However, reconstituting Glass-Steagall would still leave us with the incestuous mess of investment banking service being provided by publicly trade corporations.

So what I argue is that we should add to the basic firewall represented by Glass-Steagall, and also forbid publicly traded corporations from engaging in investment banking activity or owning corporations that engage in investment banking activity.

That's an updated Glass Steagall we can believe in. That way assuming we are able to pass something like Brown Kaufman anytime soon it's less likely the big banks will re-consolidate like the vampire squids they are. And there within lies the problem that I'm not allowed to talk about on this site very much, anymore.

No one is talking about any regulatory system they are for in this campaign. It's all about Romney and Bain, which is fair game, but more of a bipartisan problem than we can comfortably admit. There are some Democrats trying on the right side of ending TBTF, even though they are a minority it seems. Many Democrats pretend like they are against TBTF until it is time for a vote.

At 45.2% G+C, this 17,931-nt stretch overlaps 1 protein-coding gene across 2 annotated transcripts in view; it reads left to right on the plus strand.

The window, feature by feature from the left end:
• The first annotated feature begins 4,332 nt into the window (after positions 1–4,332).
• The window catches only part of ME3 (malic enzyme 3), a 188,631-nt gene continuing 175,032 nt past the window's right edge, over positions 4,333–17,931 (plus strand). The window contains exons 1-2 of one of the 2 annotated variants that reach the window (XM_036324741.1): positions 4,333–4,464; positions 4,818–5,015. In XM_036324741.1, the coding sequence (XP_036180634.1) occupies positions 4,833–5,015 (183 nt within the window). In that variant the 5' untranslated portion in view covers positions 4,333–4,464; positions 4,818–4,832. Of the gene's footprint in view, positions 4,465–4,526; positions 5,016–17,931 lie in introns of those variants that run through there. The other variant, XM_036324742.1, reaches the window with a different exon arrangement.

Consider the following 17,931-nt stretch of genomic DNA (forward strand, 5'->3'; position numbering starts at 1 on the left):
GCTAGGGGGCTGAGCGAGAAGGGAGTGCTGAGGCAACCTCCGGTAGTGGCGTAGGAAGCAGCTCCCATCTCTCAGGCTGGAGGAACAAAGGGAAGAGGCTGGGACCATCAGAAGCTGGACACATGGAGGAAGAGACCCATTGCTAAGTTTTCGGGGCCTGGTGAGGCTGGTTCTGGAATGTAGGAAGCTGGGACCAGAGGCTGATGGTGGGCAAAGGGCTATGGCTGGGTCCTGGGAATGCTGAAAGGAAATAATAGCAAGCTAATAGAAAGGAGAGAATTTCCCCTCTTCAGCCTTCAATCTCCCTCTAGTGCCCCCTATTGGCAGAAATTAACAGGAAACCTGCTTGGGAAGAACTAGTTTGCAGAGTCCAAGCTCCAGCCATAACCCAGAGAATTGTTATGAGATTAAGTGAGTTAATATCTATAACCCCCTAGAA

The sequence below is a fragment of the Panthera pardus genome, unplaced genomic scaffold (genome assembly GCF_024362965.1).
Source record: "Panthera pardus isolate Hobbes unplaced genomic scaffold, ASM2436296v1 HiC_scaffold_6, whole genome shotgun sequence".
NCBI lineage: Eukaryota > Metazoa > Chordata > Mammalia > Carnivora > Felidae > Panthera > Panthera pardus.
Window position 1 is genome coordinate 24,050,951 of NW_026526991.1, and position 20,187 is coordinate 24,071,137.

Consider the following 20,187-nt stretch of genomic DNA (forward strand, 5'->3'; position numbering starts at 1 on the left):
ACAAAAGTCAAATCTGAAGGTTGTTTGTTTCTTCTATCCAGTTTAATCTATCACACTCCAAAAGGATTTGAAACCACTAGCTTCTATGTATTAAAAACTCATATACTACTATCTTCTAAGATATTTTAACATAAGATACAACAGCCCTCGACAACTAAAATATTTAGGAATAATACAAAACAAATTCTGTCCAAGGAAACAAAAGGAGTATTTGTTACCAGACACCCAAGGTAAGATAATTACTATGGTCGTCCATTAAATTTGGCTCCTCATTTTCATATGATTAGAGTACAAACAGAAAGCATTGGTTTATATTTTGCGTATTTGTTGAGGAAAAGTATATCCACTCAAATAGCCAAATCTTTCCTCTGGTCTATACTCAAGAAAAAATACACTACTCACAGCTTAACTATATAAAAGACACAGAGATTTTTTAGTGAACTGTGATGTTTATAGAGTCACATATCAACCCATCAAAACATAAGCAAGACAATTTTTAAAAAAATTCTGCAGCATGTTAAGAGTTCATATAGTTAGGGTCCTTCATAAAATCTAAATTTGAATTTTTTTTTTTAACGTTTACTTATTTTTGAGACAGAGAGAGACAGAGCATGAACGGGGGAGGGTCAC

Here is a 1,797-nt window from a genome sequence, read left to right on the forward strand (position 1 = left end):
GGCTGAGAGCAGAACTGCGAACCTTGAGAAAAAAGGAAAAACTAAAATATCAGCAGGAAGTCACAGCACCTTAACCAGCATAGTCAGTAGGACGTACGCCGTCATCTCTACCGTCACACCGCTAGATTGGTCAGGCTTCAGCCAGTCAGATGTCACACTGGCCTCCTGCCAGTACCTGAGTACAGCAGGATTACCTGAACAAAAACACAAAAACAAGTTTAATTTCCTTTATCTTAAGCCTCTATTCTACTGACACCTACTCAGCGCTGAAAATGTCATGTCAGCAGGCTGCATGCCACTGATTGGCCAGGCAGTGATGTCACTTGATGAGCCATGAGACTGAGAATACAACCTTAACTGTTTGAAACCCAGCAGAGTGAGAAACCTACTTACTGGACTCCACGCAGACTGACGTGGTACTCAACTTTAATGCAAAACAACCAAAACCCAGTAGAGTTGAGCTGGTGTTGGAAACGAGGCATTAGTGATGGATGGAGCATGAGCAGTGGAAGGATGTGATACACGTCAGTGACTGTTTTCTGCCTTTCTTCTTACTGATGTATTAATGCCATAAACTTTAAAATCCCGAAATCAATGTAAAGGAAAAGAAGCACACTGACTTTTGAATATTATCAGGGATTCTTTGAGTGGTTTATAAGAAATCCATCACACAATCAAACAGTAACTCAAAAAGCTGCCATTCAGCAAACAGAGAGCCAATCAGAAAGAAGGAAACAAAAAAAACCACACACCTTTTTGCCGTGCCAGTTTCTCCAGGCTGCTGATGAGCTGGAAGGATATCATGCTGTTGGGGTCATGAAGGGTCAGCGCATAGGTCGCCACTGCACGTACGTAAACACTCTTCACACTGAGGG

Senator Sherrod Brown is reintroducing the Safe Banking Act of 2012 again(after many sellout Democrats voted it down in 2010) to try to break up the TBTF banks, but I don't hear the White House campaigning on it. At least they're not actively campaigning against it this time, I guess, as they did in 2010 upholding TBTF.

I assume since Sherrod Brown is a Democrat, I'm allowed to point this out, but who knows? I do know you know now, if you didn't already, that if you want sound economic or financial analysis, Andrew Ross Sorkin is not where it's at.